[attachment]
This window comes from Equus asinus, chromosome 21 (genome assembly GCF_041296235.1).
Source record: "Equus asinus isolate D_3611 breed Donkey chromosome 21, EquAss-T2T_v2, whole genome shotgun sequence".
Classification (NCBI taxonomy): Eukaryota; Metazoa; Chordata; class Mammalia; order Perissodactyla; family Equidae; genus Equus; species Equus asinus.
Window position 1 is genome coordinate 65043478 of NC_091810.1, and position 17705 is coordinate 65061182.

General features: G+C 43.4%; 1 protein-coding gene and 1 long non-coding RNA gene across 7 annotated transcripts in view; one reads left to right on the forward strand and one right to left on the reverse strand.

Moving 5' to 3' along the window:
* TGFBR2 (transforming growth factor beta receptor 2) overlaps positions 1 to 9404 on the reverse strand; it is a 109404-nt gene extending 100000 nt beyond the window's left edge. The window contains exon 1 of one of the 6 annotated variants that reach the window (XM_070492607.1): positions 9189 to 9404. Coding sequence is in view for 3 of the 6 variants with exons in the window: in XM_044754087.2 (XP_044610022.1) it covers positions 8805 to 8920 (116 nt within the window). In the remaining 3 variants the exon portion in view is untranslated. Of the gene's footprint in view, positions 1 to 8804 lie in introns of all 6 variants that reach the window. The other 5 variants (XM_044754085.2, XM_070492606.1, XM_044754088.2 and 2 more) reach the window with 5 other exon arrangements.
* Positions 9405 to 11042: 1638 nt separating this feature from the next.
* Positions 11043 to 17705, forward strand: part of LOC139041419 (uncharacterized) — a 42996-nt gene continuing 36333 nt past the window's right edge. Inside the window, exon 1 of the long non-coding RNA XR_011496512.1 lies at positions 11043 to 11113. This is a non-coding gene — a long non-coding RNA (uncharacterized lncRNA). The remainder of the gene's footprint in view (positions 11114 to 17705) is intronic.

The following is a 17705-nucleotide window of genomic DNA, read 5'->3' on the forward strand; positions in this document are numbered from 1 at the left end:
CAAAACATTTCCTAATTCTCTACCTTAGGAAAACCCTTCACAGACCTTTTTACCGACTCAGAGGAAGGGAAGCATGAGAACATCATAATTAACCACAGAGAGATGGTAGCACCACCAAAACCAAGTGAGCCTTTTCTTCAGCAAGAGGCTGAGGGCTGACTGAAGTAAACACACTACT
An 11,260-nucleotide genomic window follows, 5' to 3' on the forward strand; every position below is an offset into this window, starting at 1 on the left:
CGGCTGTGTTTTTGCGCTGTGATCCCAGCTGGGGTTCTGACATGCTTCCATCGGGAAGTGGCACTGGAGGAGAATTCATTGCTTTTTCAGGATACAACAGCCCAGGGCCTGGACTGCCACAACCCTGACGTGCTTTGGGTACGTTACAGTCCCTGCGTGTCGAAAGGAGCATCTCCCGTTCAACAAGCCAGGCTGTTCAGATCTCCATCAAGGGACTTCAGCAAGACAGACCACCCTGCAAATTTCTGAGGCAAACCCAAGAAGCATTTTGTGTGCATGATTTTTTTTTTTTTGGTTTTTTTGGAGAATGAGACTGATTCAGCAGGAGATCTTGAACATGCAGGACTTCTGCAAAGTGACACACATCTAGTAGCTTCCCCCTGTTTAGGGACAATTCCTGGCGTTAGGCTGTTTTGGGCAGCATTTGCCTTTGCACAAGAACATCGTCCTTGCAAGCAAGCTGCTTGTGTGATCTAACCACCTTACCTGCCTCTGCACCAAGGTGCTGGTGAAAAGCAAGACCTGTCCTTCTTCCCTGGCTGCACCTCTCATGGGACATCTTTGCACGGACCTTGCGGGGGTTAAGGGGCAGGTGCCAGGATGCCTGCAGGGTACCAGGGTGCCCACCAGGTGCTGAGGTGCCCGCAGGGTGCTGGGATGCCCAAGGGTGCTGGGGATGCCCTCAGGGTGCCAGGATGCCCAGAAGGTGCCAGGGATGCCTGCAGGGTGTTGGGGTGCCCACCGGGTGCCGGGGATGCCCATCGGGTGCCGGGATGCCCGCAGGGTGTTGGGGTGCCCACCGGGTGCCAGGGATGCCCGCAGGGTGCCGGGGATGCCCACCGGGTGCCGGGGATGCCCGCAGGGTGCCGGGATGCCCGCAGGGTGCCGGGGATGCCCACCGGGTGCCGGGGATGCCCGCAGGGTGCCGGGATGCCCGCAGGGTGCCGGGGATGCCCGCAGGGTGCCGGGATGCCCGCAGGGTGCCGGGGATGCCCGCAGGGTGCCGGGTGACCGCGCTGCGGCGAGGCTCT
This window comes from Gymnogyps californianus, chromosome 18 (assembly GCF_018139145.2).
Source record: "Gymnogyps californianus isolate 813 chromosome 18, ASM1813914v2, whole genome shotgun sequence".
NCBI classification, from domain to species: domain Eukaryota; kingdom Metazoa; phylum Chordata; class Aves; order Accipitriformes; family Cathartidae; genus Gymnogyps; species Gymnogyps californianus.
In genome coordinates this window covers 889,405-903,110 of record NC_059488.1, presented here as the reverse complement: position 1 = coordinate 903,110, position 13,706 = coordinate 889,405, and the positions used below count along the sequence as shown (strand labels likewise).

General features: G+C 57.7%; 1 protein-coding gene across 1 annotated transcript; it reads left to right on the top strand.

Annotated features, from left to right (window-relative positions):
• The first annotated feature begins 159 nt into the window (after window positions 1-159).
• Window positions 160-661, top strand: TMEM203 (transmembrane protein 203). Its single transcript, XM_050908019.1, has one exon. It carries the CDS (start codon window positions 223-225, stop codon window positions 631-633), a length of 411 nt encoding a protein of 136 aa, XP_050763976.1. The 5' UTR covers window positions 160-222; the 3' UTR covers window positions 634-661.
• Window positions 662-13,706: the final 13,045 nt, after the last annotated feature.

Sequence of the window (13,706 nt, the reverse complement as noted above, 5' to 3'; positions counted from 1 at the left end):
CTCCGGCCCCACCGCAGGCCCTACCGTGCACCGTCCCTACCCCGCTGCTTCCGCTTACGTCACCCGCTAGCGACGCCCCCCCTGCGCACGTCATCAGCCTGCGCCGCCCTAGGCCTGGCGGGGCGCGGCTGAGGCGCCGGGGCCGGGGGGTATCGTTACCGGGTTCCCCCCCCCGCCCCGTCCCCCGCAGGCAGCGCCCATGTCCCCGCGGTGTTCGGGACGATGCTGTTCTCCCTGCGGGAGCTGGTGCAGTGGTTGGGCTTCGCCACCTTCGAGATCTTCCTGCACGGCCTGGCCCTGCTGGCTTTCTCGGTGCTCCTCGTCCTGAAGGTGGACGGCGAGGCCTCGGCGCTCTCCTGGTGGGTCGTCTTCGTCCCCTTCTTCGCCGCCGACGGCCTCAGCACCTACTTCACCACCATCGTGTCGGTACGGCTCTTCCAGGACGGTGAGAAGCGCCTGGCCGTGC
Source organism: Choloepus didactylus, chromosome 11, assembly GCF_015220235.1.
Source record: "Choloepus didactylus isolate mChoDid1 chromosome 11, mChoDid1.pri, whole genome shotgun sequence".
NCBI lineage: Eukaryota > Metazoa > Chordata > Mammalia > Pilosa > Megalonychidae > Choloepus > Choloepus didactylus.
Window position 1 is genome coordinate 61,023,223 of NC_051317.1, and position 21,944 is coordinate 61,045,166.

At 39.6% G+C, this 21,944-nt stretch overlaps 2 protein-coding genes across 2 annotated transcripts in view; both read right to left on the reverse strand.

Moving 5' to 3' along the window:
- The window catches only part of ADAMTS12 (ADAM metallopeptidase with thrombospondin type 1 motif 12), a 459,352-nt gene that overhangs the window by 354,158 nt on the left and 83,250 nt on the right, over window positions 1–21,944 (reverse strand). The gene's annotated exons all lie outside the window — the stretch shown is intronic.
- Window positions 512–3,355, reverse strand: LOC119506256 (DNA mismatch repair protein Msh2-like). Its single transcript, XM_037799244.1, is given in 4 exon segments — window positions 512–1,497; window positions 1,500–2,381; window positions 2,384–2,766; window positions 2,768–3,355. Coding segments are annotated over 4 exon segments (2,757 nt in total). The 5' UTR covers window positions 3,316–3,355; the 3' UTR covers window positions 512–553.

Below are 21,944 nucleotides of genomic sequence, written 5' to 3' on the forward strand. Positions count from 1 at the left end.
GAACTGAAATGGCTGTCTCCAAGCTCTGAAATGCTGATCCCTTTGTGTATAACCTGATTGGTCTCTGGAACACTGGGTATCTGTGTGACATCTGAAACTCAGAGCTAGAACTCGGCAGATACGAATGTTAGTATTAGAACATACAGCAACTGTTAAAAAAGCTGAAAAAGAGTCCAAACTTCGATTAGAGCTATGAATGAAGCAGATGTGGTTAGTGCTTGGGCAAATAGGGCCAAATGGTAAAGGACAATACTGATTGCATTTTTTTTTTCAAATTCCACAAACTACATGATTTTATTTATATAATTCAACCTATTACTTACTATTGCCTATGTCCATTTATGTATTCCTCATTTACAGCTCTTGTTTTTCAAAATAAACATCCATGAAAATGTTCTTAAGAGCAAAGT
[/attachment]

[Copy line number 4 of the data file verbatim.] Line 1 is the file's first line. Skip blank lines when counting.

Window position 1 is genome coordinate 65043478 of NC_091810.1, and position 17705 is coordinate 65061182.